Opinion: Covid policy needs serious adjustments

Lucy Sullivan, Opinions Editor

Art by Grace Tseng

For one blissful month, it seemed as though we would collectively be able to leave COVID-19 in the rearview as we embarked on the 2021-2022 school year. But as the month of July slipped away, so did lifted-mask mandates for indoor gatherings, and along with it, my last shred of hope for a normal year. Now more than ever, it is increasingly clear that we are not getting rid of this virus any time soon, despite never-ending murmurs of an arbitrary expiration date. 

The truth of the matter is that a new variant drops what feels like every seven to 10 business days. They usually come in the form of an ominous Apple news notification on my phone: New variant surfaces in Europe, 400% higher infection rate. Like most people, I tend to ignore these alerts for the sake of keeping my mind at ease.

After all, there’s enough to think about with the prevalence of the Delta variant. COVID-19 spreading around the school is an unfortunate possibility. One that is not only concerning for the obvious reason of health, but also poses challenges in terms of the quality of education that the district is able to maintain for quarantined students, especially now that we’ve done away with the concurrent model this year.

Since the fully in-person school year began, it’s been hard to mentally adjust to the sheer amount of people on campus, and while it’s been nice to connect with everyone again, it also feels more likely than not that it’s only a matter of time before we see a rise in site-based cases. Walk into any classroom and you will see at least five “creative” ways to wear a mask. There have already been eight site-based cases at Westview in the first three weeks of school according to PUSD’s case tracker.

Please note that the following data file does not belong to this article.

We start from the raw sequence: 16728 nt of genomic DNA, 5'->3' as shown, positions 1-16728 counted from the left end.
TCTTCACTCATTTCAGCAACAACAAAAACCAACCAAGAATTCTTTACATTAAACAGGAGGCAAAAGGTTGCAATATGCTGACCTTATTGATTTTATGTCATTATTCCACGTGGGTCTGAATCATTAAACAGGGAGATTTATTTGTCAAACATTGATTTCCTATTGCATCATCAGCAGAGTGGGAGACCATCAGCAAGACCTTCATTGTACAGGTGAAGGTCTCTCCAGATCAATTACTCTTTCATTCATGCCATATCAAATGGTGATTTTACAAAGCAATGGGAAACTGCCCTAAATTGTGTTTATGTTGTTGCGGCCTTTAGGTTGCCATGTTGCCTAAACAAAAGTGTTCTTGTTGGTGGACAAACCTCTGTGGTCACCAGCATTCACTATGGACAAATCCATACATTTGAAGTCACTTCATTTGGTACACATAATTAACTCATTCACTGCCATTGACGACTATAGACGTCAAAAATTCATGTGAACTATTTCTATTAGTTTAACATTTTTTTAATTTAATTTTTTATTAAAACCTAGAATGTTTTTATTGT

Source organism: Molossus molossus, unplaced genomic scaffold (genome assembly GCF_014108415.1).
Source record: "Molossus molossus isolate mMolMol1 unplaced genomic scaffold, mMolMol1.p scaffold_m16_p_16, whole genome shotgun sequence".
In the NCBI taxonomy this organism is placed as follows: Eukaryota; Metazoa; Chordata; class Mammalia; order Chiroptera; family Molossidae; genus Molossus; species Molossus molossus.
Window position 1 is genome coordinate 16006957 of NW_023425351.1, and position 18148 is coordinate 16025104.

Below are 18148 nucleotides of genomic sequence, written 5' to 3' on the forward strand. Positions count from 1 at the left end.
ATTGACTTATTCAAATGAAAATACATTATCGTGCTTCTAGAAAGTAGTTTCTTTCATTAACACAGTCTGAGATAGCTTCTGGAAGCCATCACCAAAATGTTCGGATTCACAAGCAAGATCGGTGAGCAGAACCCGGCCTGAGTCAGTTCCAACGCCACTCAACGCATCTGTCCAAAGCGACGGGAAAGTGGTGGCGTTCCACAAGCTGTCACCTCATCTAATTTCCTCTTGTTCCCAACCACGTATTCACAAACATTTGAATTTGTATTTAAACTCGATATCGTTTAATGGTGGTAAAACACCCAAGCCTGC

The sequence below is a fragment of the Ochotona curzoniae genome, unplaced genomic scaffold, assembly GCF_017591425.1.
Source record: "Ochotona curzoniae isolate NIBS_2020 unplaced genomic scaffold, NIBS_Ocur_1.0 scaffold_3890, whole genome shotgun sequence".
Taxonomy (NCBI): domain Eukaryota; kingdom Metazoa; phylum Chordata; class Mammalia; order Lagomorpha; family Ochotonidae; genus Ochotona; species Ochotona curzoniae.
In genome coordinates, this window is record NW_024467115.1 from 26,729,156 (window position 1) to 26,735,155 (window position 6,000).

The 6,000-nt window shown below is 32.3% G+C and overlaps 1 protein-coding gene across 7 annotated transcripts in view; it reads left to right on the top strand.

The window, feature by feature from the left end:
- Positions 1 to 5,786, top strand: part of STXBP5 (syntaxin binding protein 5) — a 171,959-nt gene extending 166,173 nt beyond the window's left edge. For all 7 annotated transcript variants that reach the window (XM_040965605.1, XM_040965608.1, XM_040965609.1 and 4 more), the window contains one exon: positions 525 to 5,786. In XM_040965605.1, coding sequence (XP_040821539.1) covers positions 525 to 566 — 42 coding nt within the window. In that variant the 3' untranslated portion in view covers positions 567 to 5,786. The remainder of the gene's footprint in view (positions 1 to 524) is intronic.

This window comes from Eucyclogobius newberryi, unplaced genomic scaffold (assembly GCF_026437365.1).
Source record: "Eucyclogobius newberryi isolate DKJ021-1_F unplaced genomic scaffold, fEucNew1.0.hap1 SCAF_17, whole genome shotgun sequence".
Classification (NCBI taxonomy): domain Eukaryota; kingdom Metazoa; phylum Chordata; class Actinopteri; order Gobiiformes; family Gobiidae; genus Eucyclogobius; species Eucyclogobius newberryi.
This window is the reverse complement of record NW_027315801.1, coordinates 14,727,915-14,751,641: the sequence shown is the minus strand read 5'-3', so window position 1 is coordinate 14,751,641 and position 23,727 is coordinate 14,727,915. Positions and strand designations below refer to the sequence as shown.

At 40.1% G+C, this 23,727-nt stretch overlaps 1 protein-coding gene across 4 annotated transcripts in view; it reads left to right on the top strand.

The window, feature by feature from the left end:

There’s no longer a concurrent model to fall back on, no Zoom to attend. Unfortunately, it seems that students are left without guaranteed direct instruction for the duration of their quarantine, which is 10 days at a minimum according to SDCOE’s COVID-19 decision tree.

The virus spreading on campus is unfortunately somewhat inevitable. We are bound to see more of our classmates needing to isolate, and yet the only educational resources that are ensured to be there for them are those that their teachers post on Canvas. 

Teachers are instructed to keep an updated Canvas page with resources and assignments, but the extent to which they maintain their page is up to their discretion.

There is no school mandated requirement to record lessons for students who are quarantining, which is understandable as it would require much more time and effort on their part, but is unfortunate for the continuity of learning. 

Step out to use the restroom in just about any AP class, and you likely will have no idea what the teacher is going over when you get back. I speak from experience.

I am by no means suggesting that the quarantine period for students infected with COVID-19 should be shorter. The health of the community ultimately must come first in the school’s decision-making process. 

That being the case, it is crucial that the COVID-19 policy is one that makes continuing with school manageable, so as to discourage students coming on campus with symptoms, or not reporting sickness all together.

Being back on campus is refreshing as compared to the 2020-2021 virtual year, but compromises will need to be made in order to make sure that this transition is sustainable. And if that means offering a Zoom option, or reverting back to some semblance of the concurrent model, so be it. 

I have no intention of undermining the inconvenience and cost that this would bring about, but the possibility deserves thought and discussion before being immediately shot down.